Does the proliferation of Bonsai “courses”, both in residence as well as online, show us that Bonsai and the educational opportunities that do arise from the wider commercialization of Bonsai across the world is maturing into a world-wide commercial empire? If this is the case, then the management or control of what these courses look like, minimum requirements as well as qualifications achieved, will need a good look at and probably needs to be standardized. Out of these educational encounters, titles come to the fore. Who then is a Master, an Apprentice, a Technologist or a Hobbyist / Enthusiast?
I have decided to plant some trees in the ground over the next few years to aid their development. Here is the start of the project captured on video.
What to do on a wintry day with the wind howling outside, rain bucketing down and more to come judging by the Ruahine Ranges covered in dark, ominous looking clouds? One idea is to cuddle up and get a good book out, another to get a hearty soup on the go, but the one that I gravitated towards, was to work on a nursery stock, small Chamaecyparis obtusa standing on my Bonsai bench. It has been there for more than a year now, just waiting for a day like today.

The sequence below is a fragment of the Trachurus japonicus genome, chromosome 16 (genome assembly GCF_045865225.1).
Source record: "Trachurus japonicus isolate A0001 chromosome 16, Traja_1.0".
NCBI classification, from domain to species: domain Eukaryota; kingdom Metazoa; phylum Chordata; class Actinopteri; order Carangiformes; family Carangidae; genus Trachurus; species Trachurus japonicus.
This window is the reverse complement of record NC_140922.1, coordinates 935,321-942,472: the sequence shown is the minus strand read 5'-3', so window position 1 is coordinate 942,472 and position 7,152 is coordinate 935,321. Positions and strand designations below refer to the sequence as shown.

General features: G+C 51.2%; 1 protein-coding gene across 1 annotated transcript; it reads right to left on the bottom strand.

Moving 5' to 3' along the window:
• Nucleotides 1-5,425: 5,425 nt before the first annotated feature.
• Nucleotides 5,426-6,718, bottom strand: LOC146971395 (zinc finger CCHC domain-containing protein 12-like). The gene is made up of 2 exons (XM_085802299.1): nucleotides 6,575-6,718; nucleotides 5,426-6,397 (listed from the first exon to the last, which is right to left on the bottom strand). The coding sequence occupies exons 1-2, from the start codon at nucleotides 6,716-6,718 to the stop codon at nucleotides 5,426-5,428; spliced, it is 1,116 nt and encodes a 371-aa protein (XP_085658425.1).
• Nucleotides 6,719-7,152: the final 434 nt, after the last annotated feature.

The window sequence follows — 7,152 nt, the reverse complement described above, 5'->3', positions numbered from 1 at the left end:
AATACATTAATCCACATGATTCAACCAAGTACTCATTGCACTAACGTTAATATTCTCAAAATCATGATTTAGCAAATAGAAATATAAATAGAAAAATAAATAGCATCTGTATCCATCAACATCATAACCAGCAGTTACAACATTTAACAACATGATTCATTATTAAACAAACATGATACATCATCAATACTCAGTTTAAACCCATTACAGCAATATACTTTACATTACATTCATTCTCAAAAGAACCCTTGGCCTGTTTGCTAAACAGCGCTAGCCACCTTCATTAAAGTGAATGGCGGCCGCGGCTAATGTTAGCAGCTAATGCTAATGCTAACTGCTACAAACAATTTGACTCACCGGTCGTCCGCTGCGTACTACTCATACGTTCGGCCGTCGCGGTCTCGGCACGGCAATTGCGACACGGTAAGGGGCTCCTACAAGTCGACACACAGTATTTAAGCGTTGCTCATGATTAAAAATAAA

The Chamaecyparis, also known as the Hinoki False Cypress, is native to Japan. It is a very slow growing tree and the nursery label on this little one states that it will grow to 60 cm high by 50 cm wide in 10 years. It has whorled branches of lovely dark green foliage and an upright habit with character and charm. Obviously not for long.